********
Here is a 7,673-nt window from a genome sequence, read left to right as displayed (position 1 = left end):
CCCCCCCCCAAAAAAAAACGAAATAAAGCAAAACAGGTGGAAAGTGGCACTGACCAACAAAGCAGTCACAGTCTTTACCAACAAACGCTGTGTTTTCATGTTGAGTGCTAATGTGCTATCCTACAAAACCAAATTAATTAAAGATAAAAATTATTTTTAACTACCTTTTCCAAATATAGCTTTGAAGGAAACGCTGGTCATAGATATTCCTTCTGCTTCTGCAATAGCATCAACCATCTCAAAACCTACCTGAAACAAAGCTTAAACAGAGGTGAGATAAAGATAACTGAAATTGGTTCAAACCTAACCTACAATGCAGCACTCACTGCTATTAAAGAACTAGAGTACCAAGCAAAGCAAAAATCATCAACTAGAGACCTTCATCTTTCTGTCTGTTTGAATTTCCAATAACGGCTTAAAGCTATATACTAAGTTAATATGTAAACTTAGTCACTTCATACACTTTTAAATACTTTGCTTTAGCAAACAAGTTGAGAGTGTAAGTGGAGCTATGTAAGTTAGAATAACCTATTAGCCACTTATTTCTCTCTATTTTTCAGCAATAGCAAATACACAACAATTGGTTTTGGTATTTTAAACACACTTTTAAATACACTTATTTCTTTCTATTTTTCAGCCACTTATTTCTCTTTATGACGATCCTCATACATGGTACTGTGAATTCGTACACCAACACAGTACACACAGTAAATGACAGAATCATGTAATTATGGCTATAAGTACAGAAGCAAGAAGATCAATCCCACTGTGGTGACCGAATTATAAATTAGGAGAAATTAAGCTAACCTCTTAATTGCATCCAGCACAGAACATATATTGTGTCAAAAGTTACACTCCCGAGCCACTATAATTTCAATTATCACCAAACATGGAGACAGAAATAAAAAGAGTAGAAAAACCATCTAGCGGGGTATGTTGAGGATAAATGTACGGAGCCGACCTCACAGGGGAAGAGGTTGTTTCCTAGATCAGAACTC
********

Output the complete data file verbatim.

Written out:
Here is a 7,673-nt window from a genome sequence, read left to right as displayed (position 1 = left end):
CCCCCCCCCAAAAAAAAACGAAATAAAGCAAAACAGGTGGAAAGTGGCACTGACCAACAAAGCAGTCACAGTCTTTACCAACAAACGCTGTGTTTTCATGTTGAGTGCTAATGTGCTATCCTACAAAACCAAATTAATTAAAGATAAAAATTATTTTTAACTACCTTTTCCAAATATAGCTTTGAAGGAAACGCTGGTCATAGATATTCCTTCTGCTTCTGCAATAGCATCAACCATCTCAAAACCTACCTGAAACAAAGCTTAAACAGAGGTGAGATAAAGATAACTGAAATTGGTTCAAACCTAACCTACAATGCAGCACTCACTGCTATTAAAGAACTAGAGTACCAAGCAAAGCAAAAATCATCAACTAGAGACCTTCATCTTTCTGTCTGTTTGAATTTCCAATAACGGCTTAAAGCTATATACTAAGTTAATATGTAAACTTAGTCACTTCATACACTTTTAAATACTTTGCTTTAGCAAACAAGTTGAGAGTGTAAGTGGAGCTATGTAAGTTAGAATAACCTATTAGCCACTTATTTCTCTCTATTTTTCAGCAATAGCAAATACACAACAATTGGTTTTGGTATTTTAAACACACTTTTAAATACACTTATTTCTTTCTATTTTTCAGCCACTTATTTCTCTTTATGACGATCCTCATACATGGTACTGTGAATTCGTACACCAACACAGTACACACAGTAAATGACAGAATCATGTAATTATGGCTATAAGTACAGAAGCAAGAAGATCAATCCCACTGTGGTGACCGAATTATAAATTAGGAGAAATTAAGCTAACCTCTTAATTGCATCCAGCACAGAACATATATTGTGTCAAAAGTTACACTCCCGAGCCACTATAATTTCAATTATCACCAAACATGGAGACAGAAATAAAAAGAGTAGAAAAACCATCTAGCGGGGTATGTTGAGGATAAATGTACGGAGCCGACCTCACAGGGGAAGAGGTTGTTTCCTAGATCAGAACTC